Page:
Neighborhood Guide: Waikīkī

7-Eleven Neighborhood Guide

Waikīkī

Jasmine Lombardi | Jul 20, 2017

Waikīkī

From Sunrise to Sunset

Waikīkī, the neighborhood with 2.5 miles of beachfront on O’ahu’s south shore, is one of the most famous destinations in the world. By day, thousands of beach-goers, surfers, shoppers and vacationers line the streets. By night, glittering high-rises and resort hotels light up the island’s skyline. The stretch of white sand beach is a popular hot spot for both tourists and residents, boasting long, rolling wave breaks from sunrise to sunset.

Iconic Hawaiʻi

During the 1800s, the area was a vacation retreat from the rest of the city, where Hawaiian royalty could enjoy surfing. By 1901, Waikīkī’s tourism business had expanded along with the opening of the first luxury-trade hotel, the Moana Surfrider. While much has changed since then, remnants of Waikīkī’s iconic history can still be spotted. On Kuhio Beach, a statue of the legendary Hawaiian waterman, the “Godfather of Surfing” Duke Kahanamoku, stands with his arms wide open to a new generation of wave riders. Many honor him by placing leis on his statue.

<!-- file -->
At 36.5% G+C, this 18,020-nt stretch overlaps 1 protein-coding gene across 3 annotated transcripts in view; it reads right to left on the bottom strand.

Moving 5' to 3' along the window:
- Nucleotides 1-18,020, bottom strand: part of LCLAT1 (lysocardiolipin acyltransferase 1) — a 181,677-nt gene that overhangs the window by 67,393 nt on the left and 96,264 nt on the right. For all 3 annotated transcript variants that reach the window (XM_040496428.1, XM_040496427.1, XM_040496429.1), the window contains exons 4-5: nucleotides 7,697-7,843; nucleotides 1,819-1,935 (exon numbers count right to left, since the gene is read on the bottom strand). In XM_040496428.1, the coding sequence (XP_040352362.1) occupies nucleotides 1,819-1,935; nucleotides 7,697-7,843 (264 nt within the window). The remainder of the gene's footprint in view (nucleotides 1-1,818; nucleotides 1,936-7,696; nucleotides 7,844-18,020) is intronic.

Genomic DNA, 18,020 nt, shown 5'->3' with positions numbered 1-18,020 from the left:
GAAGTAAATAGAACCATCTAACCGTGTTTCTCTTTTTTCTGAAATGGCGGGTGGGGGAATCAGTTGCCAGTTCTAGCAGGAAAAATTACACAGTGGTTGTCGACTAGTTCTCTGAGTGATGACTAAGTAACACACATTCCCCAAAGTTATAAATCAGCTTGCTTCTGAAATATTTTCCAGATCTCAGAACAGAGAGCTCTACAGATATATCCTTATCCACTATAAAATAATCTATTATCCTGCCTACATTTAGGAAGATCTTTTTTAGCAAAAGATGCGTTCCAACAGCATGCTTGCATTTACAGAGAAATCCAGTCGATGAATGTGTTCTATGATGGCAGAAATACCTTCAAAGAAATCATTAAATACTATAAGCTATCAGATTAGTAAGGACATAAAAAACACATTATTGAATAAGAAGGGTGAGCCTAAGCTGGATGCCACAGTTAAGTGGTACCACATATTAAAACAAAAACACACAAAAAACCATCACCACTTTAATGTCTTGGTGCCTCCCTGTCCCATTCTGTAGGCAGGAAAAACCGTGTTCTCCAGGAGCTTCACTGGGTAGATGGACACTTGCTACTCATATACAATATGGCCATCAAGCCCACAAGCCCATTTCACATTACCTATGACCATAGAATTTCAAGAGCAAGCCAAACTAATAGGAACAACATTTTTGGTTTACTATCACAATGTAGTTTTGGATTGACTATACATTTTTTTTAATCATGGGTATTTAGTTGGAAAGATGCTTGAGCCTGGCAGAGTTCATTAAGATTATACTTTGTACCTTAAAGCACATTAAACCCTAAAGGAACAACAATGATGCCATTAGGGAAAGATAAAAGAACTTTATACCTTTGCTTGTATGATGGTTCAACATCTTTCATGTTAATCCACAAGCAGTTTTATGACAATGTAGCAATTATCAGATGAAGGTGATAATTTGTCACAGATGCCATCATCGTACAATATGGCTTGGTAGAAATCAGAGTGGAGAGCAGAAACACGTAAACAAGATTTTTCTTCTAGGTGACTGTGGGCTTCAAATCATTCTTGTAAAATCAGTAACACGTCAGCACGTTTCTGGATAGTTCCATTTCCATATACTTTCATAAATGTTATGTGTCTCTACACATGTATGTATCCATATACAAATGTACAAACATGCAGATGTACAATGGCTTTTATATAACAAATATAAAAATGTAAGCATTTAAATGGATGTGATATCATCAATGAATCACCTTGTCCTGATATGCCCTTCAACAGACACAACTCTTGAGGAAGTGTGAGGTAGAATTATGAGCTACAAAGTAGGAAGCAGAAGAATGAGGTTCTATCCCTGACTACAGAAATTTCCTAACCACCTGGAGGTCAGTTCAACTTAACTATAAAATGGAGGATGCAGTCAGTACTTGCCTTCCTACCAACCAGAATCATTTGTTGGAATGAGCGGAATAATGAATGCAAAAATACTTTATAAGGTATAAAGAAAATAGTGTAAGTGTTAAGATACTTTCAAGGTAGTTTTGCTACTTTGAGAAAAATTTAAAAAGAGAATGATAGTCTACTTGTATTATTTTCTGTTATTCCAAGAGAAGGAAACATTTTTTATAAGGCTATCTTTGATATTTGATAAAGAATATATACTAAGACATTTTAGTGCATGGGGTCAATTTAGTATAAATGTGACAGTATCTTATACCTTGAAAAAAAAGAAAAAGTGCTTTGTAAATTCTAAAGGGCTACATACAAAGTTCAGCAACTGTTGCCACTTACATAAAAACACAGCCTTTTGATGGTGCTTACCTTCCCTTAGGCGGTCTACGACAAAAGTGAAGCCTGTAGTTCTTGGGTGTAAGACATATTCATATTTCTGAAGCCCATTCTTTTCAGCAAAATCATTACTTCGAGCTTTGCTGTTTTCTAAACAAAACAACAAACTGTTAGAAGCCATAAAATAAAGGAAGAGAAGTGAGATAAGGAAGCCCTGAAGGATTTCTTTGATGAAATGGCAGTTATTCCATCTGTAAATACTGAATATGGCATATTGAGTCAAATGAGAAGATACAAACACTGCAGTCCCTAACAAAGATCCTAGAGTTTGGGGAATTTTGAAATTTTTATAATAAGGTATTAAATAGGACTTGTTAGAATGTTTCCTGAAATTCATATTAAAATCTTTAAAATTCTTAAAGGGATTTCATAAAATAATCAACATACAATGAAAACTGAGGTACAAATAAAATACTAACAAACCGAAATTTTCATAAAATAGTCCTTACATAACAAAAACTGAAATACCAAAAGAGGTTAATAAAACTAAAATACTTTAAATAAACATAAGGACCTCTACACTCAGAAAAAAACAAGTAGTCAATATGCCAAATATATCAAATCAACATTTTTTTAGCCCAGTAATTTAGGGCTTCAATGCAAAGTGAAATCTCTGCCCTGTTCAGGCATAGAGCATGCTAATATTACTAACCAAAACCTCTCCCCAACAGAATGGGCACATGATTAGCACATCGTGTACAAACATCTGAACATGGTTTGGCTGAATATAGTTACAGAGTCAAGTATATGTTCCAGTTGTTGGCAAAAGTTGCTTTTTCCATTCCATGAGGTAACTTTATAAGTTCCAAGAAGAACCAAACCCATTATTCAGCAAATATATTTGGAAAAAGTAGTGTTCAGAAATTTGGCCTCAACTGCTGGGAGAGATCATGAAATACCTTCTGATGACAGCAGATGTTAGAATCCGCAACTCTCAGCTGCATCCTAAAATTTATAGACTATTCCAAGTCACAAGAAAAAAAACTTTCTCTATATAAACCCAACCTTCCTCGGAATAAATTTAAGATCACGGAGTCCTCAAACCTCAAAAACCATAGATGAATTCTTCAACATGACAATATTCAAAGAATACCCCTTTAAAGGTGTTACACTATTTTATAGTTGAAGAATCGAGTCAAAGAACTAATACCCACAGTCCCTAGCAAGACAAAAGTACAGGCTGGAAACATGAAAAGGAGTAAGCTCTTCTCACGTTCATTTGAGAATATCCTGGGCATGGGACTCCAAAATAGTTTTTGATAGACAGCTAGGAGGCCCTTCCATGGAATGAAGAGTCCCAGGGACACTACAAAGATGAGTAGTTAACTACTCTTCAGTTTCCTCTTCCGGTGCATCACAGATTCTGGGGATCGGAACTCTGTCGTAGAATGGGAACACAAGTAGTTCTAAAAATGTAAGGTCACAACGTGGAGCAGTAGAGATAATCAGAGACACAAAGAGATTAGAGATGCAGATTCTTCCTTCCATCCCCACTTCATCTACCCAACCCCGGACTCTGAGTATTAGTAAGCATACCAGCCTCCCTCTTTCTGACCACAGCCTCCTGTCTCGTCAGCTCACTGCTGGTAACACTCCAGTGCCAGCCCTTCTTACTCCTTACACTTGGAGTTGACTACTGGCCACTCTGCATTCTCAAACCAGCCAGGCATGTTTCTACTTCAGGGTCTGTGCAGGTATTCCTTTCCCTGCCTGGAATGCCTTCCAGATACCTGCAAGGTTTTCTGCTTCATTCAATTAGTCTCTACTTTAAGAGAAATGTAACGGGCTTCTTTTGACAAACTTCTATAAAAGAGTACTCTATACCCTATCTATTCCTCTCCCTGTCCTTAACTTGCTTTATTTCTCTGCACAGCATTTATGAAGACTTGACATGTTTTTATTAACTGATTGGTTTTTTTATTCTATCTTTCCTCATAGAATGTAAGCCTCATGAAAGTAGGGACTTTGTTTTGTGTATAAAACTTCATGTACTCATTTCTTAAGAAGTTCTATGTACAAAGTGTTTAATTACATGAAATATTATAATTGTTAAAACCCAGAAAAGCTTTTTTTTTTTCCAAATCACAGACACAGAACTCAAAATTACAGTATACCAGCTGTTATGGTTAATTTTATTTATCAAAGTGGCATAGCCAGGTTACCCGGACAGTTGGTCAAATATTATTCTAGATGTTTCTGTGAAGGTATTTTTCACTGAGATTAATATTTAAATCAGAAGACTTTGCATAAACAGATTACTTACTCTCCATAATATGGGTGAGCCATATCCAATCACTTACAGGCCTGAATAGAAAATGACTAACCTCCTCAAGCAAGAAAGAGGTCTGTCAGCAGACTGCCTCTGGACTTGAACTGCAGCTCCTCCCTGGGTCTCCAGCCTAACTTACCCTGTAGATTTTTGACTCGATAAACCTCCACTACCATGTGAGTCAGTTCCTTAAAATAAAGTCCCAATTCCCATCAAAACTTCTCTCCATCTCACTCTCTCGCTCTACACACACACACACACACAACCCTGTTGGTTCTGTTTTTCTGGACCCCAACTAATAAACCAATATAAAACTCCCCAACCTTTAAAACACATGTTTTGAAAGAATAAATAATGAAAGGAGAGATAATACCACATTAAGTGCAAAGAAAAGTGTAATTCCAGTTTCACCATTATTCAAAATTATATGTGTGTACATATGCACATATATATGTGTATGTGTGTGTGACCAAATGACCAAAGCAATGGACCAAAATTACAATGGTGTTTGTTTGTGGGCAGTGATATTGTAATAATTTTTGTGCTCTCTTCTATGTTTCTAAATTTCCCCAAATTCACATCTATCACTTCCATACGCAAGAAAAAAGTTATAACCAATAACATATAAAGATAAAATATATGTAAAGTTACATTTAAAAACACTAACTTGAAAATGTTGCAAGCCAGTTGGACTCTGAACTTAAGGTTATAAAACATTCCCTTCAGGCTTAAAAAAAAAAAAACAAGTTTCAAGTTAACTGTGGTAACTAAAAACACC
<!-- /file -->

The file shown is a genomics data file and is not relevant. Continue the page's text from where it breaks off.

By day, thousands of beach-goers, surfers, shoppers and vacationers line the streets. By night, glittering high-rises and resort hotels light up the island’s skyline.

Shopper’s Paradise

Kalākaua Avenue, the neighborhood’s main road, is home to a number of luxury fashion houses, trendy boutiques, award-winning hotels and a diverse mix of culinary offerings. Several shopping malls line the strip, from Waikiki Shopping Plaza to Royal Hawaiian Shopping Center, to the recently remodeled International Market Place. The other main thoroughfare, Kuhio Avenue, is where you’ll find smaller, family-owned stores, cafes and grocers, as well as numerous restaurants and nightclubs. The best part is that everything is within a 1.5 square-mile radius and just a few blocks to the ocean.

Playground Of The Pacific

For a more relaxed day, you can get the family together for a pot luck at the sprawling 500-acre Kapi'olani Park. You can also take the keiki and young-at-heart to the Waikīkī Aquarium or Honolulu Zoo, or enjoy the Diamond Head view while strolling along the Ala Wai canal. Other interesting places to wander include the Ala Wai Harbor, Fort DeRussy Beach Park and Kahanamoku Lagoon.

Waikīkī’s lively atmosphere has something to offer everyone. Dubbed “The Playground of the Pacific,” today’s Waikīkī provides endless opportunities to explore and enjoy all that south shore has to offer.